Magazine 15 June 2021

Types of Cystitis

  1. Types of cystitis according to the cause
  2. Cystitis phase by phase
  3. Types of cystitis according to age or particular moments of life
  4. Summary


Dear friend,

You know the saying “You can’t throw the baby out with the bathwater”? When everything is lumped together without making any distinctions, you make a big deal out of everything.

Why do I pull that expression out of my hat? Simple: I notice that people often make a big deal out of everything, even in the field of cystitis.

Are you burning? It’s cystitis, drink lots of water!
Do you constantly pee? It’s definitely cystitis. Take that antibiotic I was advised to take too..”

Nothing could be more wrong, dear friend!
Behind the word cystitis lies a world.

A world of causes, triggers, and different situations closely related to the person’s body.

We absolutely cannot afford to generalize!

In the book “The Art of War” the author states, “He who knows his enemy and knows himself will be able to face a hundred battles without fear.”

That’s exactly why today I want you to become more aware of cystitis yourself so you can arrive more readier than ever for your next battle.

All the women I’ve helped have come through here and read this article.

Let’s get started!

We will classify the various types of cystitis according to:

  1. Cause;
  2. Phase;
  3. Age or particular moments in life.


Types of cystitis according to the cause

Cystitis is not just a matter of bacteria!

You don’t know how many women who contact me tell me they have cystitis and decided to take the first antibiotic available at home.

I understand that sometimes, taken in desperation, it may seem like the only solution, but without a proper prescription, it could do more harm than good.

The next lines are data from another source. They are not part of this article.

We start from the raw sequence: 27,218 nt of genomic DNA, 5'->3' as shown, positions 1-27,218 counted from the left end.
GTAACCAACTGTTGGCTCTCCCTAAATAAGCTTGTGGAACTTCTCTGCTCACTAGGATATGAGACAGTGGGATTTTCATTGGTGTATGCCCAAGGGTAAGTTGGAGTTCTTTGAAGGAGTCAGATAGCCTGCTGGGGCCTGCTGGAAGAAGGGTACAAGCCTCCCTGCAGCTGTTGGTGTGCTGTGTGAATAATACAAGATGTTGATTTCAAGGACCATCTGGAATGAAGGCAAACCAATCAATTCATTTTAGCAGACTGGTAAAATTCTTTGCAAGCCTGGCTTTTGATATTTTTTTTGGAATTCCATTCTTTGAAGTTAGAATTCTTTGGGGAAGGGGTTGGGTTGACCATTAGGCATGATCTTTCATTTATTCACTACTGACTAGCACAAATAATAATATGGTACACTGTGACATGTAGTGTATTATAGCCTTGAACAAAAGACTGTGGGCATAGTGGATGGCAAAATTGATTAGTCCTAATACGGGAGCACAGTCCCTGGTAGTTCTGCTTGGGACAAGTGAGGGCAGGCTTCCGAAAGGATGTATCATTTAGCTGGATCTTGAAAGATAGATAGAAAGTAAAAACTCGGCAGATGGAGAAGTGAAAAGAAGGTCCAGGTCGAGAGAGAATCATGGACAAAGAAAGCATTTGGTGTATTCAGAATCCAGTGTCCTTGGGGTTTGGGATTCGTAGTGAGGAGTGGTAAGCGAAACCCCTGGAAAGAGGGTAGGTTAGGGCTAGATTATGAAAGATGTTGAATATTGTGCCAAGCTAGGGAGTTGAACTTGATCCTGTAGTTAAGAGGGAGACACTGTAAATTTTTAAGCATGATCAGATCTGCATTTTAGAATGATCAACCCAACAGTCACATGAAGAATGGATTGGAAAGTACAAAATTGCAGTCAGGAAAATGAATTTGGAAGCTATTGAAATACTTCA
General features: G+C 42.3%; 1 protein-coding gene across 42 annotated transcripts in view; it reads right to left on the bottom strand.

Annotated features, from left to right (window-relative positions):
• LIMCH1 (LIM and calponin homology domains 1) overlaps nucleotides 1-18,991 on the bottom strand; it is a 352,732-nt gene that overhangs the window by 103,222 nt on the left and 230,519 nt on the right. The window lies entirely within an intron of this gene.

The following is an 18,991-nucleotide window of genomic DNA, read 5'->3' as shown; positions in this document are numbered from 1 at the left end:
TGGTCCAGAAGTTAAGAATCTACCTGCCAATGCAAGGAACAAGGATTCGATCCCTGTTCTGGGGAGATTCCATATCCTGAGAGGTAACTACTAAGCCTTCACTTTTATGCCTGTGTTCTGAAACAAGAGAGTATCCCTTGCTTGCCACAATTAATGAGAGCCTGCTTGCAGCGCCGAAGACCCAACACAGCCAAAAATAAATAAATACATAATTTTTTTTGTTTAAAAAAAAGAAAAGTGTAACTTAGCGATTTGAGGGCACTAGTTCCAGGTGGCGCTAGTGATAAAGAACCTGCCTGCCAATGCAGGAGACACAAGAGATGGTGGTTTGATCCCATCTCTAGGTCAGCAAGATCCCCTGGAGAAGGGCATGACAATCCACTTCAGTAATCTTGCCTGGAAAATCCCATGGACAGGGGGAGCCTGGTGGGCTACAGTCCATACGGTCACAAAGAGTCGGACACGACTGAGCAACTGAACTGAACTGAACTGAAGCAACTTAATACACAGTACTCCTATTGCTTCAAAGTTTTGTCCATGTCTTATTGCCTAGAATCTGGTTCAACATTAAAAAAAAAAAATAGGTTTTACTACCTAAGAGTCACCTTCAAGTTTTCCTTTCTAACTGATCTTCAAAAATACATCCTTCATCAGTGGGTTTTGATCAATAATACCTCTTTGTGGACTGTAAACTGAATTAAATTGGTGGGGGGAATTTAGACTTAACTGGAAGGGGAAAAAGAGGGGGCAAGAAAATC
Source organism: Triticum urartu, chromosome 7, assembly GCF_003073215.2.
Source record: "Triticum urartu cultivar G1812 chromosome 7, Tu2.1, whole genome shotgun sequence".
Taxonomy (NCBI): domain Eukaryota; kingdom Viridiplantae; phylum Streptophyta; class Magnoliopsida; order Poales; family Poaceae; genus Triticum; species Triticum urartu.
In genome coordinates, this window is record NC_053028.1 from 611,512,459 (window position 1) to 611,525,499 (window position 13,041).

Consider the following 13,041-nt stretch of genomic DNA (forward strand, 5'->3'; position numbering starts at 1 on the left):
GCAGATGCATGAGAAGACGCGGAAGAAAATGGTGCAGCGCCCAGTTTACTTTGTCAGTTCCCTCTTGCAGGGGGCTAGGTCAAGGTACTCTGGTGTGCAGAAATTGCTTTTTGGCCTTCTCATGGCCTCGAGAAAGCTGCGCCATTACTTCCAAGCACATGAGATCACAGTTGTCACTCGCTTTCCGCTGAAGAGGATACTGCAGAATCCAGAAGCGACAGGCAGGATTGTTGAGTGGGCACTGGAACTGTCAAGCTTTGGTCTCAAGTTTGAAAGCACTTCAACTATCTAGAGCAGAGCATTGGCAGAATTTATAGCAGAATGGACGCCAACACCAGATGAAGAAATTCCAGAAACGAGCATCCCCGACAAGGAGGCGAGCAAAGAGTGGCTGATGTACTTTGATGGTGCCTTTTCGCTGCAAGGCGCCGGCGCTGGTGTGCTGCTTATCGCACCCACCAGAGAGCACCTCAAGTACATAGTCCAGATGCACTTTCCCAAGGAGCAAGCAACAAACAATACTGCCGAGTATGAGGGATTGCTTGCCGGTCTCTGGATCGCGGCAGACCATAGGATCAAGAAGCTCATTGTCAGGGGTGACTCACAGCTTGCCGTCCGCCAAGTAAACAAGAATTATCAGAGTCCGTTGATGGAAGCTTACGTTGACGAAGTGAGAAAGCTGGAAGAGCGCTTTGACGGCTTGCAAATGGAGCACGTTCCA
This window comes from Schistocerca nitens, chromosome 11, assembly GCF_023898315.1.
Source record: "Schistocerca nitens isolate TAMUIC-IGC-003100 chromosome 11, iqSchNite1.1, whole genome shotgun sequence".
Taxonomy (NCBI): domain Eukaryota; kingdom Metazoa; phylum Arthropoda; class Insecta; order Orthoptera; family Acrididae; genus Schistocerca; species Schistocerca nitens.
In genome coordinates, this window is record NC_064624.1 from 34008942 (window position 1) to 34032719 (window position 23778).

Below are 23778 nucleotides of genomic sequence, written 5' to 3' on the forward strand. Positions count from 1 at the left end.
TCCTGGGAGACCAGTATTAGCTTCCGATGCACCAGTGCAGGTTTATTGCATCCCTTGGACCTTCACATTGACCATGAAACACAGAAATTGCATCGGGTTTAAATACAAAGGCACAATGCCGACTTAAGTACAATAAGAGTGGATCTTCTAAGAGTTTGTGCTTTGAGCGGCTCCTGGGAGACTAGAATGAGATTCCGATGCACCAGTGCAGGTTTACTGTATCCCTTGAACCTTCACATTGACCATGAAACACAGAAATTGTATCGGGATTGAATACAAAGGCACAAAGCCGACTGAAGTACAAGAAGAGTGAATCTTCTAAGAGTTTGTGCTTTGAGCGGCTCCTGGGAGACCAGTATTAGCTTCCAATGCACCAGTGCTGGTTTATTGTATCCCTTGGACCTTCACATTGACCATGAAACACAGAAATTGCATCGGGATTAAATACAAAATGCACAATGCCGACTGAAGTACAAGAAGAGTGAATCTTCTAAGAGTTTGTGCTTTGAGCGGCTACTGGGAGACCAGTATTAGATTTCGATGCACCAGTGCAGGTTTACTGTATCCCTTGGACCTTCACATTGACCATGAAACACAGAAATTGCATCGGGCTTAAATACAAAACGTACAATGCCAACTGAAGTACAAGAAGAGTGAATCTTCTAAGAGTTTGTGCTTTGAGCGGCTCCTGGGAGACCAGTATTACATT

Every time I face a situation such as this, I realize how little information there is about cystitis!

Before jumping into DIY, it’s a priority to hear from your doctor, get a urinalysis, and figure it out:

  1. if the discomfort indicates cystitis (confirmed by tests);
  2. What causes cystitis (it does not always depend on bacteria).

About this second point, we can classify various types of cystitis according to the cause:


1) Cystitis: cause infection

The cause is pathogens (bacteria, viruses, or fungi) that, for various reasons, enter the bladder (which, under normal conditions, is a sterile environment).

These evil little critters attack the walls of your bladder (which are rich in nutrients they can feed on), causing an inflammatory response from our immune system.

When we are faced with this situation, we talk about lower urinary tract infections.

Eighty percent of so-called bacterial cystitis is caused by Escherichia Coli, a bacterium of intestinal origin.

If you recognize yourself in this cause of cystitis and want to know how best to treat and prevent it, we can talk about it together here (as I mentioned, so many women contact me every day).

If, instead, you want to deepen on your own read Cystitis and d-mannose.

If you are currently experiencing an attack of cystitis caused by E. coli, consider purchasing our E. coli Cystitis Kit immediately.


2) Cystitis: non-infectious cause

By definition, cystitis is an inflammation of the bladderthat can develop even in the total absence of unwanted guests. When the cause of cystitis is not the presence of pathogens, it is called abacterial cystitis.

So, if it’s not bacteria irritating the bladder, why does it get inflamed?

Simple, there are so many other “irritating” factors.

To give you some examples:

  • Some foods and drinks can irritate the walls of your bladder (sugars, sugary drinks, alcohol, and so on). “Junk” food can be the potential cause of inflammation in your bladder (and other organs).
    Speaking of food, I would like to point out that even food intolerances (especially gluten or lactose) can play their part in worsening the vulnerability to cystitis. Later you can read our dietary advice to prevent cystitis